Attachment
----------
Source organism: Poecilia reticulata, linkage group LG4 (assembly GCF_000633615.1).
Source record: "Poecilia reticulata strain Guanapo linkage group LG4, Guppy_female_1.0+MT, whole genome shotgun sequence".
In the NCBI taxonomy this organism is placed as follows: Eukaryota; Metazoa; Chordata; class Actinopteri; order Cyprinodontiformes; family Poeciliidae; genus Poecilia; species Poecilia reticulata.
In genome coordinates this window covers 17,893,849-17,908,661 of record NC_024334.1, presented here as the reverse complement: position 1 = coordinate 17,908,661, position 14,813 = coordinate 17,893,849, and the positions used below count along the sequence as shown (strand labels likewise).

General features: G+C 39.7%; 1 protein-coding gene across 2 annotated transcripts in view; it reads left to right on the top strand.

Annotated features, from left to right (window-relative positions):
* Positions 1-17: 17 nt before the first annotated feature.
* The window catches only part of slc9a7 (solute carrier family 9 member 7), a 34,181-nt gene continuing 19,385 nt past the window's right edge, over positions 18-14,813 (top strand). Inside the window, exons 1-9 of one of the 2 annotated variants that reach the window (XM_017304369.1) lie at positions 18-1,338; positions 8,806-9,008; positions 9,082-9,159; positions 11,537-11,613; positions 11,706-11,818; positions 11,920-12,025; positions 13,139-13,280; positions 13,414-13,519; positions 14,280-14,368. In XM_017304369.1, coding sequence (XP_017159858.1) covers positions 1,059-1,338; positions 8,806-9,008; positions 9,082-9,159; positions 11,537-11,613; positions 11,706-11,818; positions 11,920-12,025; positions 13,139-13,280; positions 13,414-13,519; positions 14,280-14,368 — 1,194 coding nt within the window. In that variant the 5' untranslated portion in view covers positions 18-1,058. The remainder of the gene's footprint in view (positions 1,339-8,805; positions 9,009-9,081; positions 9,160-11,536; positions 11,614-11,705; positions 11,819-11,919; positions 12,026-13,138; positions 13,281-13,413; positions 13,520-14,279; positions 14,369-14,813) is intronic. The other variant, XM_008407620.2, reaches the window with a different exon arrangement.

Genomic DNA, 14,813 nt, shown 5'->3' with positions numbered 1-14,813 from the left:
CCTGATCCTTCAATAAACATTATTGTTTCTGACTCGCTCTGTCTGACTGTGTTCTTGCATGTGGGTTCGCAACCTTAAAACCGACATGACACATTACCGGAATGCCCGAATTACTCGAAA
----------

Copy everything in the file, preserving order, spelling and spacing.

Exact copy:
Source organism: Poecilia reticulata, linkage group LG4 (assembly GCF_000633615.1).
Source record: "Poecilia reticulata strain Guanapo linkage group LG4, Guppy_female_1.0+MT, whole genome shotgun sequence".
In the NCBI taxonomy this organism is placed as follows: Eukaryota; Metazoa; Chordata; class Actinopteri; order Cyprinodontiformes; family Poeciliidae; genus Poecilia; species Poecilia reticulata.
In genome coordinates this window covers 17,893,849-17,908,661 of record NC_024334.1, presented here as the reverse complement: position 1 = coordinate 17,908,661, position 14,813 = coordinate 17,893,849, and the positions used below count along the sequence as shown (strand labels likewise).

General features: G+C 39.7%; 1 protein-coding gene across 2 annotated transcripts in view; it reads left to right on the top strand.

Annotated features, from left to right (window-relative positions):
* Positions 1-17: 17 nt before the first annotated feature.
* The window catches only part of slc9a7 (solute carrier family 9 member 7), a 34,181-nt gene continuing 19,385 nt past the window's right edge, over positions 18-14,813 (top strand). Inside the window, exons 1-9 of one of the 2 annotated variants that reach the window (XM_017304369.1) lie at positions 18-1,338; positions 8,806-9,008; positions 9,082-9,159; positions 11,537-11,613; positions 11,706-11,818; positions 11,920-12,025; positions 13,139-13,280; positions 13,414-13,519; positions 14,280-14,368. In XM_017304369.1, coding sequence (XP_017159858.1) covers positions 1,059-1,338; positions 8,806-9,008; positions 9,082-9,159; positions 11,537-11,613; positions 11,706-11,818; positions 11,920-12,025; positions 13,139-13,280; positions 13,414-13,519; positions 14,280-14,368 — 1,194 coding nt within the window. In that variant the 5' untranslated portion in view covers positions 18-1,058. The remainder of the gene's footprint in view (positions 1,339-8,805; positions 9,009-9,081; positions 9,160-11,536; positions 11,614-11,705; positions 11,819-11,919; positions 12,026-13,138; positions 13,281-13,413; positions 13,520-14,279; positions 14,369-14,813) is intronic. The other variant, XM_008407620.2, reaches the window with a different exon arrangement.

Genomic DNA, 14,813 nt, shown 5'->3' with positions numbered 1-14,813 from the left:
CCTGATCCTTCAATAAACATTATTGTTTCTGACTCGCTCTGTCTGACTGTGTTCTTGCATGTGGGTTCGCAACCTTAAAACCGACATGACACATTACCGGAATGCCCGAATTACTCGAAA